El: When I was young, anglers would swim out to Azshara's Bay of Storms after midnight to catch Stonescale Eel. After midnight the open water catch rate rose to almost 25%! Maximum personal fishing skill wasn't enough to cast there, and even using the best lures, some of your fish would still get away. The flasks made from Stonescale Eel were essential for dungeon raiders. These days, the taller races get upset if they can't catch buff food fish from plentiful, minimum skill, pools.
Tim: World of Warcraft has gradually become more accessible to a wider range of players, and fishing is no exception. Fishing has become less of a traditional MMORPG grind: From the addition of pools in patch 1.7, to the reducing importance of fishing skill during Wrath of the Lich King. Meanwhile many new reasons to fish have been added: the Stranglethorn Fishing Extravaganza (the first contest), Mr. Pinchy's Magical Crawdad (the first true angling status symbol), Outland daily fishing quests (the first attempt to actively direct where players fish), Dalaran's Eventide Fountain (the first highly successful attempt to bring lore into fishing), and achievements (not least Salty, which is still one of the most respected titles in the game). Unfortunately that evolution isn't recent: Recently we've seen a lot of recycled ideas and content. For example, another set of 5 daily quests, with the same rare rewards as the previous dailies. It is hard to get excited about fishing in Cataclysm.
Underlying that are more serious issues: First, fishing has struggled to find a place in the game. Should fish-based food be essential for raiding, or should it be a purely social (vanity) activity? Scott Cuthbertson [in The Battle For Azeroth] may argue that fishing is the most important element of the game, but if half (I'm guessing) of your players hate fishing, maybe your development time should be focused elsewhere? Second, grinding has been replaced by excessive randomness. A veteran angler is now someone with the dedication to play (approximately) 1 in 5,000 odds for a Sea Turtle, rather than someone that has the patience (in vanilla) to reach 300 fishing skill and then stay awake until 2 in the morning. Unfortunately most humans don't enjoy excessively random outcomes, especially when they can't see any progress towards their goal. The game designers acknowledge this in progressive drop rates for quests, yet not in fishing.
El: All fishing poles should cast when used. Separate poles and fishing skill icons always confuse the dwarves!
Tim: My biggest frustration when writing about WoW is that I can't fix the problems new players have with the game, merely document how to work round those problems. Instinctively new players click on the fishing pole, expecting it to do something. 5 years on, I'm beginning to conclude that the designers don't appreciate the problem, and that they don't appreciate the problem because they are shielded from it by guide writers like me.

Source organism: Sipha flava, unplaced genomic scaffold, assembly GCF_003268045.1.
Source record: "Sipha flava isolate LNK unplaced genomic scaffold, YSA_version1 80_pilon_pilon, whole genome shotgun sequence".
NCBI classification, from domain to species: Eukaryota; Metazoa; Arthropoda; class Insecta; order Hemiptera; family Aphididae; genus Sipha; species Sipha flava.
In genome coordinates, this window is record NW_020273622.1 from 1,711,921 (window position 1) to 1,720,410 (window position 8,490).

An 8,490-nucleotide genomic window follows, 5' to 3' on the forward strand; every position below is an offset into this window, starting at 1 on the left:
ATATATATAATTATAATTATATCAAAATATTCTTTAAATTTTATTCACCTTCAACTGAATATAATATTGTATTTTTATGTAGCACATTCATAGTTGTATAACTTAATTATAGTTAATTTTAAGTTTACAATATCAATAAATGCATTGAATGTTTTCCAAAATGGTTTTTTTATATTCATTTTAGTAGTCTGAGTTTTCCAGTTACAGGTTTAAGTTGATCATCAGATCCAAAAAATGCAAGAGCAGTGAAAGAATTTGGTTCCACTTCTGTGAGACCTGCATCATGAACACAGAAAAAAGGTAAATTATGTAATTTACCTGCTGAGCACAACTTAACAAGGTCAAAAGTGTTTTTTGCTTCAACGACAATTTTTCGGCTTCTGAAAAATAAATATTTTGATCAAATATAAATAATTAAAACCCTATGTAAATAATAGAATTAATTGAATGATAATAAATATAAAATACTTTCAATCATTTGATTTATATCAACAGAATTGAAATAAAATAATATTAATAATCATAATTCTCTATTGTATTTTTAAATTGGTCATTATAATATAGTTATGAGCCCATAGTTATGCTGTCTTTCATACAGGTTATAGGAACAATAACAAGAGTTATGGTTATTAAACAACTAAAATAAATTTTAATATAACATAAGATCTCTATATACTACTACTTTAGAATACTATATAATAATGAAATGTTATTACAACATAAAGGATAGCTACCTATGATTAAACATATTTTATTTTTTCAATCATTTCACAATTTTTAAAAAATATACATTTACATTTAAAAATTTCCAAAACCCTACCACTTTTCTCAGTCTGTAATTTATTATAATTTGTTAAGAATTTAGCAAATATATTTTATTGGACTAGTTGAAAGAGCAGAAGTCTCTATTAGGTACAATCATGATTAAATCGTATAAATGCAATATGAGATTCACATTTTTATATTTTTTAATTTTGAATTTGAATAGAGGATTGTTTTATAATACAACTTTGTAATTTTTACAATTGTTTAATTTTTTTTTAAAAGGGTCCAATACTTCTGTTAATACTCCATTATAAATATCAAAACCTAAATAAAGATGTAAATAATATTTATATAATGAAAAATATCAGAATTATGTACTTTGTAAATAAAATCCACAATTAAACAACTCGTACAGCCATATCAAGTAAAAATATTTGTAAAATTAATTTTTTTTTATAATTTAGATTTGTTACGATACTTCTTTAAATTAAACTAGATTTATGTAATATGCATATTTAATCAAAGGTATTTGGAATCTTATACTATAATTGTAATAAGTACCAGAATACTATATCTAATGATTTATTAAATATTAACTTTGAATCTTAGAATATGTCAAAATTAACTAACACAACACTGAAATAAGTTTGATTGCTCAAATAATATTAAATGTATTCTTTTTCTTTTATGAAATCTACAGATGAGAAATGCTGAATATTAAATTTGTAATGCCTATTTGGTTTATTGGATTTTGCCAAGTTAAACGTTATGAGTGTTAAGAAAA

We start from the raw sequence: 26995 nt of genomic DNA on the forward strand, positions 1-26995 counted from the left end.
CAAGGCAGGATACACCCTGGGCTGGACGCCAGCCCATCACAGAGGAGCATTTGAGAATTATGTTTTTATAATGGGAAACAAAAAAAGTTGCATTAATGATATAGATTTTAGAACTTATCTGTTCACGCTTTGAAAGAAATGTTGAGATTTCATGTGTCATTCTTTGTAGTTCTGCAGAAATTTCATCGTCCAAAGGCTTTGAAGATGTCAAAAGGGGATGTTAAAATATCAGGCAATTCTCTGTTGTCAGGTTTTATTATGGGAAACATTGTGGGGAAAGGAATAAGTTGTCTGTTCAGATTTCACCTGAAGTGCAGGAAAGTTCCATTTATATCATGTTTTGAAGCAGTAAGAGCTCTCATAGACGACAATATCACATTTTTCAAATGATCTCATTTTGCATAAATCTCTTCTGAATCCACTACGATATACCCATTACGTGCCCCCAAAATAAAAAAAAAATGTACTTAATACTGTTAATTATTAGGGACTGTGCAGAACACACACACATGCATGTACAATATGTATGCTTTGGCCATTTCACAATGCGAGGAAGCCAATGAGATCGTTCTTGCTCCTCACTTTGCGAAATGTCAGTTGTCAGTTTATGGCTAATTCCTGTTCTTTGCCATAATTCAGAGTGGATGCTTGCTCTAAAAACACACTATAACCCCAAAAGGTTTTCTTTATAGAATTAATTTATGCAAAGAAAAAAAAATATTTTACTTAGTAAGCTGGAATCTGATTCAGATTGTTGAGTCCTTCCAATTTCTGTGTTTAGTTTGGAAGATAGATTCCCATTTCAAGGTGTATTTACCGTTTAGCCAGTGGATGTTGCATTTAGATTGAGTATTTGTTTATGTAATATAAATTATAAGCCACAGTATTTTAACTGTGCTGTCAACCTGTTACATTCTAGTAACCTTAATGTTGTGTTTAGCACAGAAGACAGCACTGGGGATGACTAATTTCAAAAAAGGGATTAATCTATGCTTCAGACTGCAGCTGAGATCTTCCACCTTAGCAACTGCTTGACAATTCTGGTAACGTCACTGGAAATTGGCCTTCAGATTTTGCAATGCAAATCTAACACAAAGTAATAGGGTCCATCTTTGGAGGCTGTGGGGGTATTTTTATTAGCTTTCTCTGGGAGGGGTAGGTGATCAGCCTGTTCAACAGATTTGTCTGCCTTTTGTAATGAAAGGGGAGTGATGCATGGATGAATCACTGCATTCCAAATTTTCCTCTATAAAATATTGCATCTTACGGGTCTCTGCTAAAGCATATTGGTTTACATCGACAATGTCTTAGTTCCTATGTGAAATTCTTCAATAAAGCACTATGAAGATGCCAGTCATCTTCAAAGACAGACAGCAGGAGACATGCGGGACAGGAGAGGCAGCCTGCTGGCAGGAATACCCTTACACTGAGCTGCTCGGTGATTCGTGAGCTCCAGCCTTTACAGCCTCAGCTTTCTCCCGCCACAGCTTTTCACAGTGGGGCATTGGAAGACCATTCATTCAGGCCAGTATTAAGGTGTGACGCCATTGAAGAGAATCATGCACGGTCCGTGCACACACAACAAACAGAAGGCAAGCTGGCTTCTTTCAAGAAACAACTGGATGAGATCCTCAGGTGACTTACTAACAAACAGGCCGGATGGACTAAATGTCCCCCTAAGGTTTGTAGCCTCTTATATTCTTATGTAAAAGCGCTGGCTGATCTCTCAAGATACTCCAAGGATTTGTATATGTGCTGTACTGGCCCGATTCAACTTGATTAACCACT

That's a tough accusation, because WoW is widely lauded for its accessibility: It is easy to learn, which is vital for attracting the new players that keep the game alive. When developing the game Blizzard split documentation from gameplay, so on launch, all WoW's helpful guides were on a separate website, not directly linked intot he game itself. This meant that (technically) game development could continue without also improving the documentation. So as Blizzard struggled to scale the game up for millions more players than they had expected, player documentation was abandoned. That's one of the reasons WoW has so many excellent 3rd party sources of gameplay information: Players were demanding something that Blizzard wasn't able to provide. Unfortunately Blizzard now can't get the genie back in the bottle, and an important feedback loop for designers has been lost. As WoW's audience shifts away from MMOG veterans, towards computer game newbies, understanding what makes the game difficult for new players will become ever more challenging.
So that's why fishing poles should cast when used. Not because fishing poles should cast when used, but because it would demonstrate that a routine newbie problem had been identified. Ultimately that's probably more important than fixing any of the issues raised by the previous question. Or giving anglers a boat.
The Salty title certainly takes a great deal more time and luck with the RNG than many seemingly similar profession-related titles. Do you think the bar for Salty is set too high?
El: Not if a gnome can reach it! If anything's too high it's the water around those pools in Nagrand.
Tim: Fishing's most contentious issue! Salty that is, the pools in Nagrand only upset those will little legs. In my opinion, there's nothing wrong with very rare titles. The problem is that Salty is the only fishing title available. There are plenty of very dedicated anglers that work weekends (so miss both contests), or have spent months failing to catch One That Didn't Get Away. A few more angling title options would be great.